(See also Retinal Disorders: Retinal Detachment.)
Common causes of eye injury include domestic accidents (eg, during hammering or exposure to household chemicals or cleaners), assault, car battery explosions, sporting injuries (including air- or paint pellet-gun injuries), and motor vehicle crashes (including airbag injuries). Injury may be to the eyeball (globe), surrounding soft tissues (including muscles, nerves, and tendons), or bones of the orbit.
General evaluation should include the following:
Detailed examination of the sclera, anterior segment (cornea, anterior chamber, ciliary body, iris), lens, and anterior vitreous is best done with a slit lamp. Although direct ophthalmoscopy can be used to examine the lens and posterior structures of the eye, indirect ophthalmoscopy, usually done by an ophthalmologist, provides a more detailed view of these structures. Indications for indirect ophthalmoscopy include clinical suspicion of traumatic cataracts, vitreous abnormalities (eg, hemorrhage, foreign body), and retinal abnormalities; clinical suspicion may be based on injury mechanism, absence of the red reflex, or retinal abnormalities (visible with direct ophthalmoscopy). Because direct and indirect ophthalmoscopy are best done through a dilated pupil, about 15 to 30 min before this examination, mydriatics (such as 1 drop of cyclopentolate 1% and 1 drop of phenylephrine 2.5%) can be instilled. If an intraocular or orbital foreign body or an orbital fracture is suspected, CT is done.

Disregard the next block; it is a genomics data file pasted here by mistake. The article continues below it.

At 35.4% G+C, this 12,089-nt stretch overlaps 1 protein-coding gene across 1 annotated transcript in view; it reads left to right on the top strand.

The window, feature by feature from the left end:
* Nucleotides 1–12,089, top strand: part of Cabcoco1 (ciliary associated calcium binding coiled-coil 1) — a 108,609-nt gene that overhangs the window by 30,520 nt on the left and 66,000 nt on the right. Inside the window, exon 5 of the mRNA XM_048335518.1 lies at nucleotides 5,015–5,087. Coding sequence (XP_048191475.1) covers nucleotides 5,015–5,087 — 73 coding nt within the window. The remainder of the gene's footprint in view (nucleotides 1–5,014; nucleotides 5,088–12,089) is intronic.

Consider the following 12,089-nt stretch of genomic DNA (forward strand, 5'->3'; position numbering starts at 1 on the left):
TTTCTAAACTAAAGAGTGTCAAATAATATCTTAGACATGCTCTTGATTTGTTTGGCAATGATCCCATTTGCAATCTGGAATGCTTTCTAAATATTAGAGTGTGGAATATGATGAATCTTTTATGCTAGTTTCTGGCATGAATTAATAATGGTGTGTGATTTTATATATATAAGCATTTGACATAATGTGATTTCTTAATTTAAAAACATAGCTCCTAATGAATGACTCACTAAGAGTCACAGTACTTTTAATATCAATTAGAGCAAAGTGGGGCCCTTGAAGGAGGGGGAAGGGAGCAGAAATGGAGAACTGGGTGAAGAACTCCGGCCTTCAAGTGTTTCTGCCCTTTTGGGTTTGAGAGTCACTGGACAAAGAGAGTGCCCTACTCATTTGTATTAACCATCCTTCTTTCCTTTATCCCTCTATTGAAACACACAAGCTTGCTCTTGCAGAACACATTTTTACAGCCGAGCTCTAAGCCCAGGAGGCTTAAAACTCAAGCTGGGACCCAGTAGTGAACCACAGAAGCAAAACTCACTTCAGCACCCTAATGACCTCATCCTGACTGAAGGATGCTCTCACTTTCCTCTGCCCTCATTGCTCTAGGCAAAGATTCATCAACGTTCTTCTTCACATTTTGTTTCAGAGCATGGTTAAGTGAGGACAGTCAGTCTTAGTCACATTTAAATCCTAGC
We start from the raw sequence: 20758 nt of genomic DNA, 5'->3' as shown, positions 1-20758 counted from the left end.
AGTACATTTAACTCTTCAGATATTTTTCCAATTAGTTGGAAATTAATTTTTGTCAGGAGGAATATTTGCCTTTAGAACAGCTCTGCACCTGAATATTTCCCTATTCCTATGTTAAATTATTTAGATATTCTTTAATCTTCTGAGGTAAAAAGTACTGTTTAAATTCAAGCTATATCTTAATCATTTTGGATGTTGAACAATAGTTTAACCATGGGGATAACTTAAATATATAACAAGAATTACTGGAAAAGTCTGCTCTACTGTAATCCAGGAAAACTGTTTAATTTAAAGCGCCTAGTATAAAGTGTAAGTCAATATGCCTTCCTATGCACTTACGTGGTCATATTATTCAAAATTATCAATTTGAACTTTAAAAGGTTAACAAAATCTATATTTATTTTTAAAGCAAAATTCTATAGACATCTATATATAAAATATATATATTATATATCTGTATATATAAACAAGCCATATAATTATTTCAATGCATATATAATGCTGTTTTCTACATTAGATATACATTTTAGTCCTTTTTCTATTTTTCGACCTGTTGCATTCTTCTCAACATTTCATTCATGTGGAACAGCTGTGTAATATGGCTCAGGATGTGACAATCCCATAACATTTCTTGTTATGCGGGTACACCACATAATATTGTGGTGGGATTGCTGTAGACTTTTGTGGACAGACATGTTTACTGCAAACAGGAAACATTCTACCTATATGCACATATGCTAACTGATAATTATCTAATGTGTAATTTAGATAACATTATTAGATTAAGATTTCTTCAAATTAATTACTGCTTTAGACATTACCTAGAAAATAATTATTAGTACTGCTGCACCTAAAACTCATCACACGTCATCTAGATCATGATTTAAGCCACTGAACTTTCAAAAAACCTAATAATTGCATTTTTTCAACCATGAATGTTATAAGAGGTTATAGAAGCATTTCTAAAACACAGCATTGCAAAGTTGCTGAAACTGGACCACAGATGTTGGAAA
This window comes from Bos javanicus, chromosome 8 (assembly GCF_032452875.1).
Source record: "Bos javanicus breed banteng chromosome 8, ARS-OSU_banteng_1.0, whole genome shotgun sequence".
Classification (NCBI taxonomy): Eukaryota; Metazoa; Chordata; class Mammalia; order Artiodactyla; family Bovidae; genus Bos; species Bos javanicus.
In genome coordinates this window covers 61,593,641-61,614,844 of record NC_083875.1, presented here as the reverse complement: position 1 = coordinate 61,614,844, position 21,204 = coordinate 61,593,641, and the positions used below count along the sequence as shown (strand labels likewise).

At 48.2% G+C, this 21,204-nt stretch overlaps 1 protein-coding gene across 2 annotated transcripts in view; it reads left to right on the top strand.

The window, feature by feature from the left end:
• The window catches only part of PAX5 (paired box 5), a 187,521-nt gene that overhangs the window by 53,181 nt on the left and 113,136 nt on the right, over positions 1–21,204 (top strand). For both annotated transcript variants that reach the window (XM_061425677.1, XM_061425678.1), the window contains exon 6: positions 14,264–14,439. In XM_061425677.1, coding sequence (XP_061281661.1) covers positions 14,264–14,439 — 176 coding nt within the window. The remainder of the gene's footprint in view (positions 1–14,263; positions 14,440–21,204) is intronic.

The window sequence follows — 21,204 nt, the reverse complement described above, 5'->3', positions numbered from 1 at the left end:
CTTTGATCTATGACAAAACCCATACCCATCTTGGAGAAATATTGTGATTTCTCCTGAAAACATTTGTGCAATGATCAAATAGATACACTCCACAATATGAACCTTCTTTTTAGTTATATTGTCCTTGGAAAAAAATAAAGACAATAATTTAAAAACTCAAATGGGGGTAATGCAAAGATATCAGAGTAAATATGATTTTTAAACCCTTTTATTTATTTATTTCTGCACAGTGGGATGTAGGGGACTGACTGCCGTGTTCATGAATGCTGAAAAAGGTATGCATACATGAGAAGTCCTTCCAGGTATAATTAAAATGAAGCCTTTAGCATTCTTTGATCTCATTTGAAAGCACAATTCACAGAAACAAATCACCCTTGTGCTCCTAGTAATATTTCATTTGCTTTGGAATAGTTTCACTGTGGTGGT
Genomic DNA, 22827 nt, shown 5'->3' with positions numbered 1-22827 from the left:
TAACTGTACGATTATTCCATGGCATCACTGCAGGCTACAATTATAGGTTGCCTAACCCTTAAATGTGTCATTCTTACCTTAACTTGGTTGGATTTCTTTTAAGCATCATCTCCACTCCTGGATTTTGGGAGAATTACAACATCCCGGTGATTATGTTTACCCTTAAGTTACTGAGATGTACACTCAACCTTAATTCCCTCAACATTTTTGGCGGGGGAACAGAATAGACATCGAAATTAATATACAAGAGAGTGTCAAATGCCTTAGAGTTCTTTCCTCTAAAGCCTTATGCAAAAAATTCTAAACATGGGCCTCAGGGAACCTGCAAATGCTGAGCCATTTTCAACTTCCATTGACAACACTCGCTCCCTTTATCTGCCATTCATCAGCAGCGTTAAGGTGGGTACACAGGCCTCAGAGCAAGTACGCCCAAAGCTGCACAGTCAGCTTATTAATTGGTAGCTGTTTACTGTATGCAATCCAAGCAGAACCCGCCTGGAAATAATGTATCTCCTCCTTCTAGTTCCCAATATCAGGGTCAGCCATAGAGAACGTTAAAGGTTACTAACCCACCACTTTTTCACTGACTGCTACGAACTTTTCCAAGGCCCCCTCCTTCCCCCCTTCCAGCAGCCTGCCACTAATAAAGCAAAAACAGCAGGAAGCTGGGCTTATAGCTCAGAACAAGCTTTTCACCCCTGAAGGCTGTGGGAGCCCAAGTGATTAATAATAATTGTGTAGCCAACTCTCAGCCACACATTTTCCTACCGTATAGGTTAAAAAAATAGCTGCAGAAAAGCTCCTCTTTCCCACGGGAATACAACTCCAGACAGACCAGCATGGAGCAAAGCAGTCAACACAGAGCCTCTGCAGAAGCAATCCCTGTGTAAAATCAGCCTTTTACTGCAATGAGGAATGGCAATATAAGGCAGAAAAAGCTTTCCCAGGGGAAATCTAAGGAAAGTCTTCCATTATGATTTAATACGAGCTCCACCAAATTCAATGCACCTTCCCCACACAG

Use of eye guards, goggles, or special eyeglasses, such as those constructed of polycarbonate lenses in a wrap-around polyamide frame, is a simple precaution that greatly reduces the risk of injury.
When eye drops are prescribed, each dose includes only one drop.
Last full review/revision September 2012 by Kathryn Colby, MD, PhD